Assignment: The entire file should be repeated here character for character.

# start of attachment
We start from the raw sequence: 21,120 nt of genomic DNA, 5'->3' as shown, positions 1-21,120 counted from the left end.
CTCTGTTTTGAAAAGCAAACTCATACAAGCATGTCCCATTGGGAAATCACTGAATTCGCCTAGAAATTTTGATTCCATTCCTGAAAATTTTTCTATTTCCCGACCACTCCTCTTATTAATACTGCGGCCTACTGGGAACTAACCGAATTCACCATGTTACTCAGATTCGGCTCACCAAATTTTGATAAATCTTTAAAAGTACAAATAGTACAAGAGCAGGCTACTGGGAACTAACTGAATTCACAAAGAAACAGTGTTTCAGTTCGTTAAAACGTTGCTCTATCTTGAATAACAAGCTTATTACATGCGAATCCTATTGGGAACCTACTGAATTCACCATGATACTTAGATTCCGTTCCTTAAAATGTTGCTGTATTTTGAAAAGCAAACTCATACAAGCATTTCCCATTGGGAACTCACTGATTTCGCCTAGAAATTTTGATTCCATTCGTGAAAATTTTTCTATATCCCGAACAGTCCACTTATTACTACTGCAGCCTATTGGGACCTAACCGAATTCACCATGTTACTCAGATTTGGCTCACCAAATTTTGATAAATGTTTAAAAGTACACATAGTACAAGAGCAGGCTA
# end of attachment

We start from the raw sequence: 21,120 nt of genomic DNA, 5'->3' as shown, positions 1-21,120 counted from the left end.
CTCTGTTTTGAAAAGCAAACTCATACAAGCATGTCCCATTGGGAAATCACTGAATTCGCCTAGAAATTTTGATTCCATTCCTGAAAATTTTTCTATTTCCCGACCACTCCTCTTATTAATACTGCGGCCTACTGGGAACTAACCGAATTCACCATGTTACTCAGATTCGGCTCACCAAATTTTGATAAATCTTTAAAAGTACAAATAGTACAAGAGCAGGCTACTGGGAACTAACTGAATTCACAAAGAAACAGTGTTTCAGTTCGTTAAAACGTTGCTCTATCTTGAATAACAAGCTTATTACATGCGAATCCTATTGGGAACCTACTGAATTCACCATGATACTTAGATTCCGTTCCTTAAAATGTTGCTGTATTTTGAAAAGCAAACTCATACAAGCATTTCCCATTGGGAACTCACTGATTTCGCCTAGAAATTTTGATTCCATTCGTGAAAATTTTTCTATATCCCGAACAGTCCACTTATTACTACTGCAGCCTATTGGGACCTAACCGAATTCACCATGTTACTCAGATTTGGCTCACCAAATTTTGATAAATGTTTAAAAGTACACATAGTACAAGAGCAGGCTA